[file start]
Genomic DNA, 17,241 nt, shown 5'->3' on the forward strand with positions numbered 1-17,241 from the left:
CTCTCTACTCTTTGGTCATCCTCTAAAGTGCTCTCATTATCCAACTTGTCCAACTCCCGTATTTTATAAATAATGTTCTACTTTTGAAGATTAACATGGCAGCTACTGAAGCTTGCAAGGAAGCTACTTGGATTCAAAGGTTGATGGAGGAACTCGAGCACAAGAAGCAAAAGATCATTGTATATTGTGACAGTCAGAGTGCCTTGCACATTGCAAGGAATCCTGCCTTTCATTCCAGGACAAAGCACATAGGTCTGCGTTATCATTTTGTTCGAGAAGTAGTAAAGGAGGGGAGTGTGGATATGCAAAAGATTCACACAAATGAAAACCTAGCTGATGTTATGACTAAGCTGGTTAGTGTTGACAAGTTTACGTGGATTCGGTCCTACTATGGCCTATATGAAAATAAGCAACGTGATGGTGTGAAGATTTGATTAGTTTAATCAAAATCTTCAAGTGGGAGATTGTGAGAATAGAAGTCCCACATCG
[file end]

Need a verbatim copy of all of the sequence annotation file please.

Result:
Genomic DNA, 17,241 nt, shown 5'->3' on the forward strand with positions numbered 1-17,241 from the left:
CTCTCTACTCTTTGGTCATCCTCTAAAGTGCTCTCATTATCCAACTTGTCCAACTCCCGTATTTTATAAATAATGTTCTACTTTTGAAGATTAACATGGCAGCTACTGAAGCTTGCAAGGAAGCTACTTGGATTCAAAGGTTGATGGAGGAACTCGAGCACAAGAAGCAAAAGATCATTGTATATTGTGACAGTCAGAGTGCCTTGCACATTGCAAGGAATCCTGCCTTTCATTCCAGGACAAAGCACATAGGTCTGCGTTATCATTTTGTTCGAGAAGTAGTAAAGGAGGGGAGTGTGGATATGCAAAAGATTCACACAAATGAAAACCTAGCTGATGTTATGACTAAGCTGGTTAGTGTTGACAAGTTTACGTGGATTCGGTCCTACTATGGCCTATATGAAAATAAGCAACGTGATGGTGTGAAGATTTGATTAGTTTAATCAAAATCTTCAAGTGGGAGATTGTGAGAATAGAAGTCCCACATCG